Moody’s has told AB+F that third-party originated loans are increasingly a point of focus for ratings agencies as much as a pressure point for lenders, following the release this month of ASIC’s recommendations on the troubled industry.
Among six core changes as part of the ‘Review of mortgage broker remuneration’, the securities regulator advised that the entire mortgage broking sector needs to decouple itself from potential conflicts of interest inherent in volume-based commissions.
The regulator’s pillar recommendations will likely be felt throughout the mortgage industry and place a curb on volume-based incentives, which the regulator said can motivate mortgage brokers to over-lend to individuals in a race to hit loan volume targets.
Non-bank finance group Chifley Securities last week announced $1.1bn of loan applications across the 2016 calendar year, almost entirely through third-party channels.
Tim Roche, senior director financial institutions at Moody’s, told AB+F that while the referral loans merit close scrutiny, the agency has not been detecting a flood of defaults.
“Third party originated loans are an area of focus for us as well – we expect them to have weaker performance through a cycle despite the banks maintaining underwriting control given the incentive structures for brokers," Roche said.
“We don’t agree with the categorisation of underwriting being ‘lax’ for these loans though – not to say some haven’t slipped through but on the whole standards appear to have held up reasonably well,” he added.
About 50 per cent of Australia’s $106 billion in owner-occupier / residential investor loans are written by mortgage brokers, according to the RBA, which implies more than $335 million in commissions was paid to mortgage brokers in the year to January.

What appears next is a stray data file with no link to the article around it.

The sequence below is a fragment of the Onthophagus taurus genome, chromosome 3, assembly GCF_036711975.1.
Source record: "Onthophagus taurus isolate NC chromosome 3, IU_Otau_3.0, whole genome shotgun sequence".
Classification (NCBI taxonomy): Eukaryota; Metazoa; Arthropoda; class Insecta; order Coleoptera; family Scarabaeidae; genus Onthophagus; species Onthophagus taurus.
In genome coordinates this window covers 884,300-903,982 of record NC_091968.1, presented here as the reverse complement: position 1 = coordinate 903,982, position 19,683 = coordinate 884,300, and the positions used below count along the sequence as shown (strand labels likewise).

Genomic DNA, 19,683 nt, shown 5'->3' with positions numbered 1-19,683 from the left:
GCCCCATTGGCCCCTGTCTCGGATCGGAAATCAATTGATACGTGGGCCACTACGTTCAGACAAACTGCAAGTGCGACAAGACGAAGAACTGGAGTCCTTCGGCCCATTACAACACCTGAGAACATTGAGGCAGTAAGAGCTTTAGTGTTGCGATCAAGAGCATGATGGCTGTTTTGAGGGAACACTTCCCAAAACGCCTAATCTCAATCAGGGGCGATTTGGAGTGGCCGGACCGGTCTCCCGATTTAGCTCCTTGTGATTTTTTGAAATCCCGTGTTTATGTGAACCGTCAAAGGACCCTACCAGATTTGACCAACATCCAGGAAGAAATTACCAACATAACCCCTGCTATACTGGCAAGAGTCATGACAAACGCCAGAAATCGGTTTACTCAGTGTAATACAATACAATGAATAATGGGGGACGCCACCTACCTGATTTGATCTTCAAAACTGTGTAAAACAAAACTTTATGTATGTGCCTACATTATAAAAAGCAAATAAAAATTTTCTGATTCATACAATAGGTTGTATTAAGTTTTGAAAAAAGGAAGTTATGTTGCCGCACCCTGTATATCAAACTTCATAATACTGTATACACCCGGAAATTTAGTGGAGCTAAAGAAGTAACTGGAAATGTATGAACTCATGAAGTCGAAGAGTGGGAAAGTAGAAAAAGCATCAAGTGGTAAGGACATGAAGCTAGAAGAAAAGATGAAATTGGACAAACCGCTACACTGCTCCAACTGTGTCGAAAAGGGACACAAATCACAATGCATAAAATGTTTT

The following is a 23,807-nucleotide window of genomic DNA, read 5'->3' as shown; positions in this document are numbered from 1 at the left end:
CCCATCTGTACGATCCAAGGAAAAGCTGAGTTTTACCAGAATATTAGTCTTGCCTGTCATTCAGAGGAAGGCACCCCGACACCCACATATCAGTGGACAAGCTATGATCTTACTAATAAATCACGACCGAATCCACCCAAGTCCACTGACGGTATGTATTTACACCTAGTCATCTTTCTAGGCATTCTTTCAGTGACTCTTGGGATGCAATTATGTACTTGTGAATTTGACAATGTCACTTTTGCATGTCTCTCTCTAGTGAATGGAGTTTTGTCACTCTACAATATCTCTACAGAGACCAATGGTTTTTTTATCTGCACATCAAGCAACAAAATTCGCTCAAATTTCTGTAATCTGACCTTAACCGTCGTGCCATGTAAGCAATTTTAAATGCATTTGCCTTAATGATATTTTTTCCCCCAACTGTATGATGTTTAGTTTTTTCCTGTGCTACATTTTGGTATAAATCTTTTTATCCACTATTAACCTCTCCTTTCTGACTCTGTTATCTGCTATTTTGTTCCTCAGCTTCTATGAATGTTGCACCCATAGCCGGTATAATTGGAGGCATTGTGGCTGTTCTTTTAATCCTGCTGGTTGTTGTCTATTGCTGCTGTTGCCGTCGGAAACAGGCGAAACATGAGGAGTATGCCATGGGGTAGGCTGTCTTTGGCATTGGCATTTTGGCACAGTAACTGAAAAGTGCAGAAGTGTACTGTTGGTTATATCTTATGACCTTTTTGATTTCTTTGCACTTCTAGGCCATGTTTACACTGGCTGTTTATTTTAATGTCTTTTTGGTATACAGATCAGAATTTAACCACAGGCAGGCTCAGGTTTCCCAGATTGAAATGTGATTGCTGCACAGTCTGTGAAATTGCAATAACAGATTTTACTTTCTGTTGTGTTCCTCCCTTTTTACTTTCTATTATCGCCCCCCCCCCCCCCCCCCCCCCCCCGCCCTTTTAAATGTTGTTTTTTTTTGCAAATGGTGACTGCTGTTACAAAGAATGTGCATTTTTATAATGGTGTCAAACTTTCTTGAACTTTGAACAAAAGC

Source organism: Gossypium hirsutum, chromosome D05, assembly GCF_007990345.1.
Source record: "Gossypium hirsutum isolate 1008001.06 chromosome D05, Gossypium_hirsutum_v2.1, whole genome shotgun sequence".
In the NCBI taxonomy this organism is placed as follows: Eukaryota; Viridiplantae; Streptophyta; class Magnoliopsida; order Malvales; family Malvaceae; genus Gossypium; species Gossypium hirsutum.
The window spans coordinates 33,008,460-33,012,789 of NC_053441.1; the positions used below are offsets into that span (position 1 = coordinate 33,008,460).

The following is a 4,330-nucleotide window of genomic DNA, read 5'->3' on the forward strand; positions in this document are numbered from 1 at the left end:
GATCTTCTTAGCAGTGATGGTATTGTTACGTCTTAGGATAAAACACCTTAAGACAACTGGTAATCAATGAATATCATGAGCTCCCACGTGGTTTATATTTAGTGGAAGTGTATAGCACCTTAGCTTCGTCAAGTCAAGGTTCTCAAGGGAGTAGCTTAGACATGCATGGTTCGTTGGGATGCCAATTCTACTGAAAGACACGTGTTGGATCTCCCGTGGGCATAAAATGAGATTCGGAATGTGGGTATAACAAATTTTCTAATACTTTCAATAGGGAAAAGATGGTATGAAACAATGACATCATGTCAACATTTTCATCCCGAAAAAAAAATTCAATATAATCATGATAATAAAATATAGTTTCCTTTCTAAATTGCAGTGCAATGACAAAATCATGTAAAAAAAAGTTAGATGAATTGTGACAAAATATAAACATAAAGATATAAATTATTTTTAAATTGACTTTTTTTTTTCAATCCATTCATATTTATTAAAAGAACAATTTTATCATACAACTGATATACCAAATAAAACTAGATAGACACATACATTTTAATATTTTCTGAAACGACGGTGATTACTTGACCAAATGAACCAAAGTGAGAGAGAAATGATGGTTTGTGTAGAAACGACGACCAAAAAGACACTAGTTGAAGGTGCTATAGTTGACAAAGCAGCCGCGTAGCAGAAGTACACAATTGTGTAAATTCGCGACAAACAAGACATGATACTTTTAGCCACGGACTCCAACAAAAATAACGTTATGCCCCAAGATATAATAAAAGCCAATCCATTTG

ASIC also flagged the use of value-added (soft dollar) incentives - sponsorships, paid trips and complimentary industry events - as an added filip for brokers that have, or are on their way to attaining performance-based ratings that include privileged status settings like "diamond", “gold" and “platinum".
However, Fay Wood, associate director at Sydney boutique brokers Mortgages&Co, said the regulator would have a hard time chasing disguised commissions, but that any changes “in the interest of consumers” would be welcomed.
“I was anticipating this result and I think it's the right decision and serves the interests of consumers," she said.
"However, I think we need to be wary that we don't see a move to using 'submission quality incentives' (which reward brokers for compliance and 'first-time right' applications), to in fact disguise what are actually just volume-based incentives."
Wood said some banks and lenders also anticipated the findings and consequently made an early move to 'submission quality' incentives.
“However, they only offer these incentives to brokers who put high volumes through - so the net effect is the same,” Wood said.
ASIC has also recommended increased disclosure by banks with vertically-integrated business models, including the Commonwealth Bank of Australia, which owns Aussie, and National Australia Bank, which owns three mortgage aggregators.
ASIC proposed six recommendations to government to “improve consumer and market outcomes". These are:
Changing the standard commission model; moving away from bonus commissions and bonus payments; moving away from soft dollar benefits; clearer disclosure of ownership structures within the home loan market; establishing a new public reporting regime of consumer outcomes and competition in the home loan market; and improving oversight of brokers by lenders and aggregators.
According to the report, to reduce the risk that remuneration structures may result in poor consumer outcomes and inhibit competition, “there is a need for all industry participants to place greater importance on fostering a consumer-centric culture and take more care in the design and monitoring of remuneration structures.”